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Choose Your Words: Dictionary and Thesaurus

A good college dictionary contains a wealth of information--not just about spelling and definitions, but also about syllable breaks, pronunciation, grammatical functions, grammatical features, word forms, etymology (a word's origin and historical development), usage, and, frequently, synonyms (words of similar meaning) and antonyms (words of opposite meaning). The following sample dictionary entries from The American Heritage Dictionary of the English Language, 3rd edition, show how much information you can find in a dictionary entry.

Pla gia rism (pla je-riz em) n. 1. The act of plagiarizing. 2. Something plagiarized. [From PLAGIARY. ] - -plagiarist n. plagiaristic adj.

pla gia rize (pla je-riz) v. - rized, - rizing, - rizes. - -tr. 1. To use and pass off as one's own (the ideas or writings of another). 2. To appropriate for use as one's own passages or ideas from (another). - -intr. To put forth as original to oneself the ideas or intransitive verb words of another. - -plagiarizer n.

pla gia ry (pla je-re) n., pl. - ries. 1. Plagiarism. 2. Archaic. One who plagiarizes. [Latin plagarius, kidnapper, plagiarist, from plagium, kidnapping, from plaga, net. See plak-1 in Appendix. ]

Use a dictionary to learn or confirm the basic meaning of a word — its denotation. Take care with words that appear similar but are not necessarily interchangeable: respectable, for example, has a meaning very different from respectful; emigrant and immigrant have different meanings, as do defuse and diffuse, uninterested and disinterested. Always look a word up if you are not sure of its precise definition, particularly if you come across a new word in your reading or discover one in a thesaurus. An unabridged dictionary will show you how words are used in context.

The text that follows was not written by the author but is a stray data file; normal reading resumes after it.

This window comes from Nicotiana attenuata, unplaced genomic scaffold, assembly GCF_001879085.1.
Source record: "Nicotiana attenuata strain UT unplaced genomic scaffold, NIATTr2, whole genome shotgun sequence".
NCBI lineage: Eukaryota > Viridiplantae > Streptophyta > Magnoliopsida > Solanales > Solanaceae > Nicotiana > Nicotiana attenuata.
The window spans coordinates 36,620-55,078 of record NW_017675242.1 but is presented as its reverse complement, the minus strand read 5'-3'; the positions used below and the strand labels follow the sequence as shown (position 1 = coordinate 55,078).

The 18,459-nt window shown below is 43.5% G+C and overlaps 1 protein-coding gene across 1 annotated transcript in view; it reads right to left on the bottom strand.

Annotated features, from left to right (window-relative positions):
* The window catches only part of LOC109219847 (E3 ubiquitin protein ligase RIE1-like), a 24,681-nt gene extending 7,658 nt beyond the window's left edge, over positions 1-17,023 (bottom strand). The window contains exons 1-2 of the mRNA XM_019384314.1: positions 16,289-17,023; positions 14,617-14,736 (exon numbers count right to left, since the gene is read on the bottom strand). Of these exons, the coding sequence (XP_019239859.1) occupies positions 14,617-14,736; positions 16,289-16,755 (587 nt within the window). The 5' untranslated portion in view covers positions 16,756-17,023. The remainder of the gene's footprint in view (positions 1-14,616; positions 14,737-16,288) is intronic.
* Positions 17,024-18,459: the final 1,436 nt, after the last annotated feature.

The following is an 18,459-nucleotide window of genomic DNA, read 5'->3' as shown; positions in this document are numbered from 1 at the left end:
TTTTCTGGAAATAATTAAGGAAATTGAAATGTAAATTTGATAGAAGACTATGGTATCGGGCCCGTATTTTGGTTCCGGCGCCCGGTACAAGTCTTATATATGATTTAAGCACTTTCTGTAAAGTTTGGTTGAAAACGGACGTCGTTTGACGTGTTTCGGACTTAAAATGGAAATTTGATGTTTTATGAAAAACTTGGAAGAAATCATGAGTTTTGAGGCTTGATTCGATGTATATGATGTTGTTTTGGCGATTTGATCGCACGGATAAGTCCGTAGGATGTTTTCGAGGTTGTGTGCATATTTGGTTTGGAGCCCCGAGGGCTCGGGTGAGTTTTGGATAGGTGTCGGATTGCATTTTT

A thesaurus is useful when you want to find alternatives to words that you know. Exercise caution, however, to make sure that a word you find fits your context. If you have used the word privacy a few times and want an alternative in a sentence like "She really values the privacy of her own home," you could consult a thesaurus. The following example, from Barbara Ann Kipfer, Roget's Twenty-First Century Thesaurus, provides synonyms listed alphabetically:

privacy [n] solitude, secrecy, aloofness, concealment, isolation, retreat, seclusion, separation, sequestration, solitude.

A word like aloofness would not work at all as a replacement for privacy in the example sentence. Seclusion is probably the best choice, but the thesaurus has no way of letting you know that. Using a thesaurus in conjunction with a dictionary allows you to find exactly the word you need. You might, in the end, want to use two words to convey your meaning: She values the safety and seclusion of her own home.

Note:  Thesaurus programs attached to word processing programs frequently offer lists of synonyms but little guidance on connotations — meanings associated with a word beyond its literal definition. Even a thesaurus software program needs to be backed up by reference to a dictionary. Synonyms can range far away in connotation from the word you started with.

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See also
Word Choice Checklist
Exact Words and Connotations
Tone and Language
Figurative Language
Avoiding Biased Language
Avoiding Tired and Pretentious Language